External graphics processors
When Apple deployed macOS 10.13.4, suddenly Macs with Thunderbolt 3 ports gained new upgrade options thanks to support for external graphics processing units (eGPUs). At the time that was limited to the MacBook Pro and iMac, but the superfast connection is now available on the Mac mini and the MacBook Air, too.
When you connect an eGPU to a Mac, displays connected directly to the eGPU benefit right away. Any internal display on the connected Mac is still handled by the computer’s built–in graphics processor. However, some apps — like video tool DaVinci Resolve — are designed to leverage any suitable GPUs they find connected to the computer. Some apps — games, in particular — have been found to have issues when running through an eGPU. If you encounter such trouble, contact the software’s publisher/developer to find out if a fix is forthcoming.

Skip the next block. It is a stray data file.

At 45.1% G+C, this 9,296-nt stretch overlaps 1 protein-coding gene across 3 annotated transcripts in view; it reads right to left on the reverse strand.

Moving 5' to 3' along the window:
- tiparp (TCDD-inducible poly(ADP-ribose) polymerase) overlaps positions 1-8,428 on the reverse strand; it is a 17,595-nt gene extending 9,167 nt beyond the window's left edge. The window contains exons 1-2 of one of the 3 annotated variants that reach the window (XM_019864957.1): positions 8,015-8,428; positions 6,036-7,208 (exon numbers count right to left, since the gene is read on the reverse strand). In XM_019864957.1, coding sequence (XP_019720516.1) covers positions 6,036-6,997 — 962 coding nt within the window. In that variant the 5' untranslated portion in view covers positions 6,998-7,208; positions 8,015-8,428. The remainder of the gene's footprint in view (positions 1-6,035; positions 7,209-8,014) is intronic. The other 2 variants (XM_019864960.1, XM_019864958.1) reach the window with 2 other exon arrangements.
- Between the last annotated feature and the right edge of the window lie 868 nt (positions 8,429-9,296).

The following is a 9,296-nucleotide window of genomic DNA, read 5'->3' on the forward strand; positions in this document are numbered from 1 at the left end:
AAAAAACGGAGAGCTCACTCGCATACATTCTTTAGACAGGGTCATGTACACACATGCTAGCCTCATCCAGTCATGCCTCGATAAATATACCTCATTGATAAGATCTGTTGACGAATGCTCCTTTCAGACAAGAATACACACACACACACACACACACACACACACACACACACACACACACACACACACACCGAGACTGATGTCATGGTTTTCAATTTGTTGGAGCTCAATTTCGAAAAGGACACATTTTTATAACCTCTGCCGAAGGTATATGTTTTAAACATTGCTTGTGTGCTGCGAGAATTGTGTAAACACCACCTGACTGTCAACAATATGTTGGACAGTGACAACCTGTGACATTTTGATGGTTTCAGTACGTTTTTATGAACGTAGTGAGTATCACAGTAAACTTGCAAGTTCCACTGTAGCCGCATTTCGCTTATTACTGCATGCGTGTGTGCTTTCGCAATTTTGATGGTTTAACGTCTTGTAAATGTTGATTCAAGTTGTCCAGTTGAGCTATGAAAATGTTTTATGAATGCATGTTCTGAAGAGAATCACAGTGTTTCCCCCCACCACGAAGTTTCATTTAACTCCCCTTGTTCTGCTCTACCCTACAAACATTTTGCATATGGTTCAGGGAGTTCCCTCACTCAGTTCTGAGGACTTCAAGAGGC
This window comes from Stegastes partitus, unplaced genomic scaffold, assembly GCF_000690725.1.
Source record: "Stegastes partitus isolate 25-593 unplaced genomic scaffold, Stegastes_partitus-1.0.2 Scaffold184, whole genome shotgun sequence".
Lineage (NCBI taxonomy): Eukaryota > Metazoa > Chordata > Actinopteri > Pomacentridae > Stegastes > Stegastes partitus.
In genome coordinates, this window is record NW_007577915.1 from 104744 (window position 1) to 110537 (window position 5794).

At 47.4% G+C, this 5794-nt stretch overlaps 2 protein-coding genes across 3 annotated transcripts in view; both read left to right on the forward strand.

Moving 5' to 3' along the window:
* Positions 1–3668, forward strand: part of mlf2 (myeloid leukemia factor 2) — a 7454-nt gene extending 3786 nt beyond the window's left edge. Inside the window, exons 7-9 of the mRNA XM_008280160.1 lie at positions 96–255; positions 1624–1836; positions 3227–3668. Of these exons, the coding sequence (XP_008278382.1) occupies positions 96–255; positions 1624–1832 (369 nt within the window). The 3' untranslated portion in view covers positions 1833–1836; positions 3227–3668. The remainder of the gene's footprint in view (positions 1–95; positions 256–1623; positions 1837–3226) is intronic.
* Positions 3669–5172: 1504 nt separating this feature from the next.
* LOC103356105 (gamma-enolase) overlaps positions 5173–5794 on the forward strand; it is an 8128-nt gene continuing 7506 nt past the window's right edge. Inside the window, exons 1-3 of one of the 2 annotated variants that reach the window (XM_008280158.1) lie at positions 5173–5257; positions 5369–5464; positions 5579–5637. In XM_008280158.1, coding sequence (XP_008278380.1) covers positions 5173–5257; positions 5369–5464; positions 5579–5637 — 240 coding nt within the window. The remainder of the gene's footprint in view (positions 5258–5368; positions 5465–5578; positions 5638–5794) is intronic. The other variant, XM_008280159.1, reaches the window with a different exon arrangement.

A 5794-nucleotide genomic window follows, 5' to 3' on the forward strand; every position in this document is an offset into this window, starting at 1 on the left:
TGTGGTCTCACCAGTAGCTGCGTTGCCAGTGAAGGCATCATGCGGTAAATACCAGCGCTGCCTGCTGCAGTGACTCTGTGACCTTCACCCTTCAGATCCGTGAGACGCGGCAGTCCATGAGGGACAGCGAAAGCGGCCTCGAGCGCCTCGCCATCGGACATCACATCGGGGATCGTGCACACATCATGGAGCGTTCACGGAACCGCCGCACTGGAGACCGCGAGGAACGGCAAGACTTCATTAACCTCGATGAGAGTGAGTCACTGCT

In the performance charts on page 43, note that the DaVinci Resolve test shows the impact on render time of connecting a Razer Core X with a Vega 64 card to our Mac mini review unit with a Core i3 processor. That card is near the top end of the range that Apple recommends for use in this way.
See Mac|Life #145 for a review of the Razer Core X, an enclosure into which you install your choice of macOS– compatible card (see bit.ly/applegpu) and Mac|Life #147 for the ready–to–go and incredibly quiet Blackmagic eGPU.
Blackmagic’s eGPU ($699) and eGPU Pro ($1,199) also add four USB–A ports.